Entrepreneur Dean Kamen
In her Scientific American magazine article The Unleashed Mind: Why Creative People Are Eccentric, creativity researcher Shelley Carson notes “People who are highly creative often have odd thoughts and behaviors—and vice versa.
“Both creativity and eccentricity may be the result of genetic variations that increase cognitive disinhibition — the brain’s failure to filter out extraneous information.”
She explains, “When unfiltered information reaches conscious awareness in the brains of people who are highly intelligent and can process this information without being overwhelmed, it may lead to exceptional insights and sensations.”
Carson writes about “one of the world’s best known and most successful entrepreneurs, with hundreds of patents to his name—including the Segway scooter. But you will never see Dean Kamen in a suit and tie: the eccentric inventor dresses almost exclusively in denim.”
She also mentions other unusual behaviors: “He spent five years in college before dropping out, does not take vacations and has never married.
“Kamen presides (along with his Ministers of Ice Cream, Brunch and Nepotism) over the Connecticut island kingdom of North Dumpling, which has ‘seceded’ from the U.S. and dispenses its own currency in units of pi. Visitors are issued a visa form that includes spaces on which to note identifying marks on both their face and buttocks.”
Sounds like a great work environment for eccentrics.
[Photo of Kamen also used on my High Ability site page Multipotentiality Resources.]
Dr. Carson has a number of perspectives on developing creative talents. Listen to my podcast interview with her: Shelley Carson on enhancing our creative brain.
Also see her book Your Creative Brain: Seven Steps to Maximize Imagination, Productivity, and Innovation in Your Life.
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Above text is from much longer section in my book – see About the book.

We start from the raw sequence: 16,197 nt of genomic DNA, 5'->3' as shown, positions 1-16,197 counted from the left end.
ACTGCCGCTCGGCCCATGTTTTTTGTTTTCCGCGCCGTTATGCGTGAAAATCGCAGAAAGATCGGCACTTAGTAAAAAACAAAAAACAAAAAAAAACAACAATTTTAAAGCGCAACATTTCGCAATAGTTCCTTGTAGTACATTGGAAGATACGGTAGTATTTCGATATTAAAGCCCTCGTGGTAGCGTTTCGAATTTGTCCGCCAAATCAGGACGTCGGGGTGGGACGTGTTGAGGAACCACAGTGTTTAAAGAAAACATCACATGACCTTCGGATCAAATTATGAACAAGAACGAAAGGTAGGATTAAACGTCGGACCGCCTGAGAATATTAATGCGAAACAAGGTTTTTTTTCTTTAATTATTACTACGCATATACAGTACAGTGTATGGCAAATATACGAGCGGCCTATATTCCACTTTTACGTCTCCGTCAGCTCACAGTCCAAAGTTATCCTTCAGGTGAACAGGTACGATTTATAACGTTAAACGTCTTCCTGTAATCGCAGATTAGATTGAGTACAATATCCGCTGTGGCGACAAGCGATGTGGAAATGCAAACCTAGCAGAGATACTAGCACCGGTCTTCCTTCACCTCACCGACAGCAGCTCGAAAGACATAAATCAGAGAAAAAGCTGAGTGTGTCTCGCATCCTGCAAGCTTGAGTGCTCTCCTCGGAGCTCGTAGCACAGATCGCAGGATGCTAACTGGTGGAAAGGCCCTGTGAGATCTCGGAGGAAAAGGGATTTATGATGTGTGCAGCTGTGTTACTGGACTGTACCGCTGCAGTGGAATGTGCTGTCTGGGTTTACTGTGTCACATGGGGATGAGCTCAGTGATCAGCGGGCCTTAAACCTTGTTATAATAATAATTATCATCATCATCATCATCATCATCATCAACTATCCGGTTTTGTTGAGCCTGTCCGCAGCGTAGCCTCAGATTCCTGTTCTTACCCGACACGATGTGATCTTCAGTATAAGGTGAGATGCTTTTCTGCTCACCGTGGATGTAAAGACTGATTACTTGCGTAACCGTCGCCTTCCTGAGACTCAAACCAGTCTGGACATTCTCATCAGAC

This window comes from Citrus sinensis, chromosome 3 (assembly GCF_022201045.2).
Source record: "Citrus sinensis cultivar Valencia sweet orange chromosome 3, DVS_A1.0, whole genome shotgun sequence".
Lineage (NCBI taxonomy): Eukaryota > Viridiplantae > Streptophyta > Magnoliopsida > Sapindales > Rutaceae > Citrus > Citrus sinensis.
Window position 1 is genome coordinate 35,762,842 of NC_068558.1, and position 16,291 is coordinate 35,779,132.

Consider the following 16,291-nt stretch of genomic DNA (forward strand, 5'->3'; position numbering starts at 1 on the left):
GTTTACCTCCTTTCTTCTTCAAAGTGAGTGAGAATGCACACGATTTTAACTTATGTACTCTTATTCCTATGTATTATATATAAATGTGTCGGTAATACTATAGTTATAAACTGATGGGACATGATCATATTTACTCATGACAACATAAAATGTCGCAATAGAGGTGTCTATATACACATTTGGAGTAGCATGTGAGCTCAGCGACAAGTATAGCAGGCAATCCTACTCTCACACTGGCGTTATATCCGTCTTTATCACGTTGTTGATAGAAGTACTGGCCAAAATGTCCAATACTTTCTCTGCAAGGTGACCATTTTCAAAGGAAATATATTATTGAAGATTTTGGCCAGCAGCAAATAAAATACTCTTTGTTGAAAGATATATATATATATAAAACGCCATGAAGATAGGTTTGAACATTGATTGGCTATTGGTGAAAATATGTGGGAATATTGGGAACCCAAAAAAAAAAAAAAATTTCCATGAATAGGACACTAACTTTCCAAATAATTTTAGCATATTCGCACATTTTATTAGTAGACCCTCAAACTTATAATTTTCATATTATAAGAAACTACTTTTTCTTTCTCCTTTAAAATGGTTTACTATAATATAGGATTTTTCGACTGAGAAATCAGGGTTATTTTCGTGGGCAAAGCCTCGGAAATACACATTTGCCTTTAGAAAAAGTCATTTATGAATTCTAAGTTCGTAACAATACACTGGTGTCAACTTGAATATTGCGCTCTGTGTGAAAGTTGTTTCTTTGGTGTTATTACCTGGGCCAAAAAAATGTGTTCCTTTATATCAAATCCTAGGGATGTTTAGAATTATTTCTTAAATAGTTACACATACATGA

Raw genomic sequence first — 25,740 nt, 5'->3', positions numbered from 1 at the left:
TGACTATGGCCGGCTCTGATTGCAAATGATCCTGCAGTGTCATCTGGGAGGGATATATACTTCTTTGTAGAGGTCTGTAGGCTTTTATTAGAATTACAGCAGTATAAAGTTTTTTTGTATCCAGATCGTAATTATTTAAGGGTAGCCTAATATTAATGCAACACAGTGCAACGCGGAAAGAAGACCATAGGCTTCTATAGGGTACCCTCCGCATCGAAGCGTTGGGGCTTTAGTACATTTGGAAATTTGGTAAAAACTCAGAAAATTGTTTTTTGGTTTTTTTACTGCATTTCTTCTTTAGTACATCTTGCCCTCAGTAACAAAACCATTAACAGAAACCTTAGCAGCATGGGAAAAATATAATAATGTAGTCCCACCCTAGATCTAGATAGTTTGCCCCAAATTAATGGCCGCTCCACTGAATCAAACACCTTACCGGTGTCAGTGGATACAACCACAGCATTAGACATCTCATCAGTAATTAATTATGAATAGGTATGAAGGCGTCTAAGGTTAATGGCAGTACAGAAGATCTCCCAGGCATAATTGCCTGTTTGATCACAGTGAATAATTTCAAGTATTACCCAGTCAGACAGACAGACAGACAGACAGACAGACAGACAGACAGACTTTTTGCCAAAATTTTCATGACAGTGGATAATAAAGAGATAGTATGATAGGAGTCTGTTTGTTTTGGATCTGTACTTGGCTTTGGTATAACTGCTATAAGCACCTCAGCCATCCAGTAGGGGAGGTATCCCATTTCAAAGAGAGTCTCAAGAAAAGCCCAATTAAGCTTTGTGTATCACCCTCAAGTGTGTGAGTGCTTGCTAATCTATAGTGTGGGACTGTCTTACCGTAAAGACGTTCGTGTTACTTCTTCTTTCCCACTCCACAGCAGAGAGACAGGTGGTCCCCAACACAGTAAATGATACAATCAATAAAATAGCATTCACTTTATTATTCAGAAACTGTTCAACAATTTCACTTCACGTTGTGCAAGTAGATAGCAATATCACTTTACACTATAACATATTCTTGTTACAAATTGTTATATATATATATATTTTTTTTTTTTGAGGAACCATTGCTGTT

Photos added for this site – not included in book.
Photo of Tim Burton from article: Madness and creativity: do we need to be crazy?
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“And those who were seen dancing were thought to be insane by those who could not hear the music” – Nietzsche
Nonconformity and the Creative Life – video from Shots of Awe YouTube channel by Jason Silva
Jason Silva comments: “We are all free to create our own reality. But it’s only when we are bold enough to decondition our thinking — to transcend what Robert Anton Wilson calls the reality tunnel — this linguistic, and conceptual, and symbolic framework that constructs your realities, and a matrix pulled in front of your eyes, blinding you from ecstatic visions of what might be behind those walls…”
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Stony Brook University press release:
“Building on previous brain imaging research that revealed cultural influences play a role in neural activation during perception, Arthur Aron, Ph.D., Professor of Psychology at Stony Brook University, and colleagues, completed a study that suggests individuals who are highly sensitive have cognitive responses that appear to not be influenced by culture at all.”